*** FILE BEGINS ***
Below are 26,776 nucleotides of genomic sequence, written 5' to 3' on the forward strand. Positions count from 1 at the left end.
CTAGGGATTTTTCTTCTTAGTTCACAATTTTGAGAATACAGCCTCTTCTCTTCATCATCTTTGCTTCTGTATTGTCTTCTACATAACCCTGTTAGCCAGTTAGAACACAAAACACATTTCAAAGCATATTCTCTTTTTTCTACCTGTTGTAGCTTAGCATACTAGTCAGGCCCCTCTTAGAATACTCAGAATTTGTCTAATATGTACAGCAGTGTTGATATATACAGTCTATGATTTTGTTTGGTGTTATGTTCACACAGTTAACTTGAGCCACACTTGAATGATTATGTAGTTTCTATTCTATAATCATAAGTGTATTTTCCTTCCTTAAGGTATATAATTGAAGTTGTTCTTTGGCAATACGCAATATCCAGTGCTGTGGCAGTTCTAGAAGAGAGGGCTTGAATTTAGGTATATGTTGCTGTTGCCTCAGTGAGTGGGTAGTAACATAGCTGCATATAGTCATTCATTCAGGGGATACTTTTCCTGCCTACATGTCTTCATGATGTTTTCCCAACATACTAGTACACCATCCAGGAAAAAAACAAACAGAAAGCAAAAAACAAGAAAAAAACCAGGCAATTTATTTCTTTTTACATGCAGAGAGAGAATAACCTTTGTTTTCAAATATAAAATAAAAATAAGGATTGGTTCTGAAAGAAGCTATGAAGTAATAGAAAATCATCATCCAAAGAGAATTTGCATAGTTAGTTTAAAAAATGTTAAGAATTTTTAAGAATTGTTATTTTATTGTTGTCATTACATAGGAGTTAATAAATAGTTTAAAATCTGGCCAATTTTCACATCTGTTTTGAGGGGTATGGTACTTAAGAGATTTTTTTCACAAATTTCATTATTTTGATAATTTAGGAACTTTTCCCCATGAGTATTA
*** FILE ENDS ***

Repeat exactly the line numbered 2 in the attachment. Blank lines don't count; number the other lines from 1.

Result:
CTAGGGATTTTTCTTCTTAGTTCACAATTTTGAGAATACAGCCTCTTCTCTTCATCATCTTTGCTTCTGTATTGTCTTCTACATAACCCTGTTAGCCAGTTAGAACACAAAACACATTTCAAAGCATATTCTCTTTTTTCTACCTGTTGTAGCTTAGCATACTAGTCAGGCCCCTCTTAGAATACTCAGAATTTGTCTAATATGTACAGCAGTGTTGATATATACAGTCTATGATTTTGTTTGGTGTTATGTTCACACAGTTAACTTGAGCCACACTTGAATGATTATGTAGTTTCTATTCTATAATCATAAGTGTATTTTCCTTCCTTAAGGTATATAATTGAAGTTGTTCTTTGGCAATACGCAATATCCAGTGCTGTGGCAGTTCTAGAAGAGAGGGCTTGAATTTAGGTATATGTTGCTGTTGCCTCAGTGAGTGGGTAGTAACATAGCTGCATATAGTCATTCATTCAGGGGATACTTTTCCTGCCTACATGTCTTCATGATGTTTTCCCAACATACTAGTACACCATCCAGGAAAAAAACAAACAGAAAGCAAAAAACAAGAAAAAAACCAGGCAATTTATTTCTTTTTACATGCAGAGAGAGAATAACCTTTGTTTTCAAATATAAAATAAAAATAAGGATTGGTTCTGAAAGAAGCTATGAAGTAATAGAAAATCATCATCCAAAGAGAATTTGCATAGTTAGTTTAAAAAATGTTAAGAATTTTTAAGAATTGTTATTTTATTGTTGTCATTACATAGGAGTTAATAAATAGTTTAAAATCTGGCCAATTTTCACATCTGTTTTGAGGGGTATGGTACTTAAGAGATTTTTTTCACAAATTTCATTATTTTGATAATTTAGGAACTTTTCCCCATGAGTATTA